In video released Thursday by the Fairfax County Police Department, an officer can be heard repeatedly telling a man to “get off my gun” before other responding officers shoot and kill the man.
Fairfax County Police Chief Kevin Davis said the officer is lucky to be alive. The footage of the May 11 incident released by police included gas station security video, as well as video from three officers.
Here’s the sequence of events that led up to the shooting.
The officer was calmly talking to the man, whom police would later identify as Brandon Lemagne, 38, of Newport News, at a Citgo on Richmond Highway in the Alexandria section of Fairfax County. A license plate reader near the 6300 block of Richmond Highway caught the plate of the stolen U-Haul Lemagne had been driving, police said. The theft occurred in Richmond.
After the officer tells Lemagne why he is about to detain him, Lemagne reaches for the officer’s gun holster and there’s a struggle, the video shows. The officer calls for help. During the struggle, Lemange opens the door to the officer’s patrol car and pushes him in.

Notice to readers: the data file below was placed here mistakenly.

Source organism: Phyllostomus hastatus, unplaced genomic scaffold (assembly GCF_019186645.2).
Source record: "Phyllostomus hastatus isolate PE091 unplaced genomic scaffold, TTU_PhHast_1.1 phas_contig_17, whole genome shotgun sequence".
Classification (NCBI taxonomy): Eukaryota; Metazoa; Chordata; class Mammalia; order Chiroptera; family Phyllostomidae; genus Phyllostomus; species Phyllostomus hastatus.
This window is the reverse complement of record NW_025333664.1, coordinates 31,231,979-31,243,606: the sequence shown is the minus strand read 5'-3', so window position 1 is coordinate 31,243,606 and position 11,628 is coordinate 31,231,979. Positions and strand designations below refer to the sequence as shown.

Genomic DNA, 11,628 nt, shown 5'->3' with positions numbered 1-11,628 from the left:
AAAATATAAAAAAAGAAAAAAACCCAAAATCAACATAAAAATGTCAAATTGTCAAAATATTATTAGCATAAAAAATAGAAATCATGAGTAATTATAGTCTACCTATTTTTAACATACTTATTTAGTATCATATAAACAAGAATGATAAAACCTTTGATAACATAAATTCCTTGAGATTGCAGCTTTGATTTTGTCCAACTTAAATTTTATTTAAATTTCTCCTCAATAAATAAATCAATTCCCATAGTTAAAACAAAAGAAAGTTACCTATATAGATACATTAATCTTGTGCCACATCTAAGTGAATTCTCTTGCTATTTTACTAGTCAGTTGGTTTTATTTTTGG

The officer is heard saying, “He’s going for my gun! He’s going for my gun! Get off my gun!”
Lemagne puts the car in reverse and hits the gas. The car rolls into the nearby McDonald’s parking lot and strikes two vehicles.
Two officers responding to the scene get there within two-and-a-half minutes from when Lemange pulled into the gas station. On the video footage, multiple shots are heard. Shots are fired from a distance by one officer. Then, as another officer pulls Lemagne from the patrol car, more shots are fired at close range.
The officer involved in the struggle was treated and released from the hospital. The officers who fired the shots are on administrative leave.
“The perpetrator attempted viciously and violently to disarm our uniformed Fairfax County police officer. I think you saw that rather clearly. On top of that, he was literally abducted and taken hostage in his own marked police car,” Davis said.
The chief called the attack a “once in a generation” incident, and said the actions of the responding officers were appropriate. The double-retention holster the officer had may have saved his life, Davis said. The second line of retention held, after the first failed.
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Feature image courtesy YouTube/Fairfax County Police